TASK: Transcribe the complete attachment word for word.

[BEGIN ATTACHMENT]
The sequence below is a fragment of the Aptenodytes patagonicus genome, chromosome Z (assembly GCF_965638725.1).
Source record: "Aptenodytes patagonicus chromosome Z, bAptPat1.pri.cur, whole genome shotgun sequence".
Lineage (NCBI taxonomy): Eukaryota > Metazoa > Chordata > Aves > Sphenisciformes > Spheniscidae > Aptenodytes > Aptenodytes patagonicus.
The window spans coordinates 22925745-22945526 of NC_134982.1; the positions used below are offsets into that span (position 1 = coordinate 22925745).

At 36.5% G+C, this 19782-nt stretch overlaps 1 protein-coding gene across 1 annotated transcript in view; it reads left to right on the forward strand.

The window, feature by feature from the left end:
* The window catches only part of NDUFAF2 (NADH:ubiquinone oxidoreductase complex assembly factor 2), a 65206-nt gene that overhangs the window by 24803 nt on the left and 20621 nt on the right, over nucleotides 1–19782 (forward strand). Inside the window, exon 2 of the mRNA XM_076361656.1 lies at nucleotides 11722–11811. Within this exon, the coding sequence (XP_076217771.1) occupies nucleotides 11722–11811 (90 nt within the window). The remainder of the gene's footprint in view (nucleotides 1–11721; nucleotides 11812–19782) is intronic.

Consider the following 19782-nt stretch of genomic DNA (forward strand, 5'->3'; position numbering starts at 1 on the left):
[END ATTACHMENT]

The sequence below is a fragment of the Aptenodytes patagonicus genome, chromosome Z (assembly GCF_965638725.1).
Source record: "Aptenodytes patagonicus chromosome Z, bAptPat1.pri.cur, whole genome shotgun sequence".
Lineage (NCBI taxonomy): Eukaryota > Metazoa > Chordata > Aves > Sphenisciformes > Spheniscidae > Aptenodytes > Aptenodytes patagonicus.
The window spans coordinates 22925745-22945526 of NC_134982.1; the positions used below are offsets into that span (position 1 = coordinate 22925745).

At 36.5% G+C, this 19782-nt stretch overlaps 1 protein-coding gene across 1 annotated transcript in view; it reads left to right on the forward strand.

The window, feature by feature from the left end:
* The window catches only part of NDUFAF2 (NADH:ubiquinone oxidoreductase complex assembly factor 2), a 65206-nt gene that overhangs the window by 24803 nt on the left and 20621 nt on the right, over nucleotides 1–19782 (forward strand). Inside the window, exon 2 of the mRNA XM_076361656.1 lies at nucleotides 11722–11811. Within this exon, the coding sequence (XP_076217771.1) occupies nucleotides 11722–11811 (90 nt within the window). The remainder of the gene's footprint in view (nucleotides 1–11721; nucleotides 11812–19782) is intronic.

Consider the following 19782-nt stretch of genomic DNA (forward strand, 5'->3'; position numbering starts at 1 on the left):